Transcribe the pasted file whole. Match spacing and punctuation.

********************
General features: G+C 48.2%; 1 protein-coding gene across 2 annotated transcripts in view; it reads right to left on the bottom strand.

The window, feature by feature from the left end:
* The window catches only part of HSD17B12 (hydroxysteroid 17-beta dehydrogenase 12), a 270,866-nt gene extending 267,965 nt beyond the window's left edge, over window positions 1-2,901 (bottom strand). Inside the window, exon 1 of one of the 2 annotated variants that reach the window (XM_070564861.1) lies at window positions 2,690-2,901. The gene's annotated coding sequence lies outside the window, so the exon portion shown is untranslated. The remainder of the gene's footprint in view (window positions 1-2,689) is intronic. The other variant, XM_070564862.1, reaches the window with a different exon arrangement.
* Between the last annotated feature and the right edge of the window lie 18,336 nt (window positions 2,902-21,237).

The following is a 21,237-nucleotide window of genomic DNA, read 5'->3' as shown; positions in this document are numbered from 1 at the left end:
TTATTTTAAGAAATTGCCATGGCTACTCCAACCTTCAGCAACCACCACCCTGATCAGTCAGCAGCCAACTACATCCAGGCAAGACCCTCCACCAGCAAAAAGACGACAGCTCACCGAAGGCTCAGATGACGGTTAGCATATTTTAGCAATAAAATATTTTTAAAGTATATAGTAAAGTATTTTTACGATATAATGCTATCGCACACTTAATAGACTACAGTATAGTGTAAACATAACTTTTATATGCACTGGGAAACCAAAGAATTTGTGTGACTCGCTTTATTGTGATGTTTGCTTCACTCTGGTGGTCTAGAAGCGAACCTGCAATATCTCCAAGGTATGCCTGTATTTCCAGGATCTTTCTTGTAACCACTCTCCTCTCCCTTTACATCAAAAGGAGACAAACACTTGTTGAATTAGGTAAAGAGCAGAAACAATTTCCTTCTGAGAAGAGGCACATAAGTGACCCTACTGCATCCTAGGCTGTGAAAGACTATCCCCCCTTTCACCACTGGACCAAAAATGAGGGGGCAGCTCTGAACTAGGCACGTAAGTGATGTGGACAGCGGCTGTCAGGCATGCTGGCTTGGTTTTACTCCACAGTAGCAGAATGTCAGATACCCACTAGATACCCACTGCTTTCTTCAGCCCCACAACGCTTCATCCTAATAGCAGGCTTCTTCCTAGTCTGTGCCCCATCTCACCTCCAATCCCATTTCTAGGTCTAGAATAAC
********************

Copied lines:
General features: G+C 48.2%; 1 protein-coding gene across 2 annotated transcripts in view; it reads right to left on the bottom strand.

The window, feature by feature from the left end:
* The window catches only part of HSD17B12 (hydroxysteroid 17-beta dehydrogenase 12), a 270,866-nt gene extending 267,965 nt beyond the window's left edge, over window positions 1-2,901 (bottom strand). Inside the window, exon 1 of one of the 2 annotated variants that reach the window (XM_070564861.1) lies at window positions 2,690-2,901. The gene's annotated coding sequence lies outside the window, so the exon portion shown is untranslated. The remainder of the gene's footprint in view (window positions 1-2,689) is intronic. The other variant, XM_070564862.1, reaches the window with a different exon arrangement.
* Between the last annotated feature and the right edge of the window lie 18,336 nt (window positions 2,902-21,237).

The following is a 21,237-nucleotide window of genomic DNA, read 5'->3' as shown; positions in this document are numbered from 1 at the left end:
TTATTTTAAGAAATTGCCATGGCTACTCCAACCTTCAGCAACCACCACCCTGATCAGTCAGCAGCCAACTACATCCAGGCAAGACCCTCCACCAGCAAAAAGACGACAGCTCACCGAAGGCTCAGATGACGGTTAGCATATTTTAGCAATAAAATATTTTTAAAGTATATAGTAAAGTATTTTTACGATATAATGCTATCGCACACTTAATAGACTACAGTATAGTGTAAACATAACTTTTATATGCACTGGGAAACCAAAGAATTTGTGTGACTCGCTTTATTGTGATGTTTGCTTCACTCTGGTGGTCTAGAAGCGAACCTGCAATATCTCCAAGGTATGCCTGTATTTCCAGGATCTTTCTTGTAACCACTCTCCTCTCCCTTTACATCAAAAGGAGACAAACACTTGTTGAATTAGGTAAAGAGCAGAAACAATTTCCTTCTGAGAAGAGGCACATAAGTGACCCTACTGCATCCTAGGCTGTGAAAGACTATCCCCCCTTTCACCACTGGACCAAAAATGAGGGGGCAGCTCTGAACTAGGCACGTAAGTGATGTGGACAGCGGCTGTCAGGCATGCTGGCTTGGTTTTACTCCACAGTAGCAGAATGTCAGATACCCACTAGATACCCACTGCTTTCTTCAGCCCCACAACGCTTCATCCTAATAGCAGGCTTCTTCCTAGTCTGTGCCCCATCTCACCTCCAATCCCATTTCTAGGTCTAGAATAAC